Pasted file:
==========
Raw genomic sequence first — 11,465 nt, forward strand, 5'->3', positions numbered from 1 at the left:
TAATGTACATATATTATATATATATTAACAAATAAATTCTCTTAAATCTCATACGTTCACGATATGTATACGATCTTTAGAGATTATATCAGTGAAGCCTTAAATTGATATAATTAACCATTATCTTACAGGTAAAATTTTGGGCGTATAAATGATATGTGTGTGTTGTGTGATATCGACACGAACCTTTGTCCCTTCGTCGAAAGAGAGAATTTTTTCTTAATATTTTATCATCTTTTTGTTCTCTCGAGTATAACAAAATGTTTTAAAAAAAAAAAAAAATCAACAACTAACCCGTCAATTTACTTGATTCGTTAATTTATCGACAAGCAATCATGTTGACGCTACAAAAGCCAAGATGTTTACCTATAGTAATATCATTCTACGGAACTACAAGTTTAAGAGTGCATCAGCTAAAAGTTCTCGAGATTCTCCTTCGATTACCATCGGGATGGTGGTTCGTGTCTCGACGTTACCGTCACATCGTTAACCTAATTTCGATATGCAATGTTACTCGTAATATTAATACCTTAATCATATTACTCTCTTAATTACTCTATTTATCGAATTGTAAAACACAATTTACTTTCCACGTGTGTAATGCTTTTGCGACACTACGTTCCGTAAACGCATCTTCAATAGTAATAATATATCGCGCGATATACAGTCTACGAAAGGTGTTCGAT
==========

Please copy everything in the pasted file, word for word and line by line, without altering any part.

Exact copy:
Raw genomic sequence first — 11,465 nt, forward strand, 5'->3', positions numbered from 1 at the left:
TAATGTACATATATTATATATATATTAACAAATAAATTCTCTTAAATCTCATACGTTCACGATATGTATACGATCTTTAGAGATTATATCAGTGAAGCCTTAAATTGATATAATTAACCATTATCTTACAGGTAAAATTTTGGGCGTATAAATGATATGTGTGTGTTGTGTGATATCGACACGAACCTTTGTCCCTTCGTCGAAAGAGAGAATTTTTTCTTAATATTTTATCATCTTTTTGTTCTCTCGAGTATAACAAAATGTTTTAAAAAAAAAAAAAAATCAACAACTAACCCGTCAATTTACTTGATTCGTTAATTTATCGACAAGCAATCATGTTGACGCTACAAAAGCCAAGATGTTTACCTATAGTAATATCATTCTACGGAACTACAAGTTTAAGAGTGCATCAGCTAAAAGTTCTCGAGATTCTCCTTCGATTACCATCGGGATGGTGGTTCGTGTCTCGACGTTACCGTCACATCGTTAACCTAATTTCGATATGCAATGTTACTCGTAATATTAATACCTTAATCATATTACTCTCTTAATTACTCTATTTATCGAATTGTAAAACACAATTTACTTTCCACGTGTGTAATGCTTTTGCGACACTACGTTCCGTAAACGCATCTTCAATAGTAATAATATATCGCGCGATATACAGTCTACGAAAGGTGTTCGAT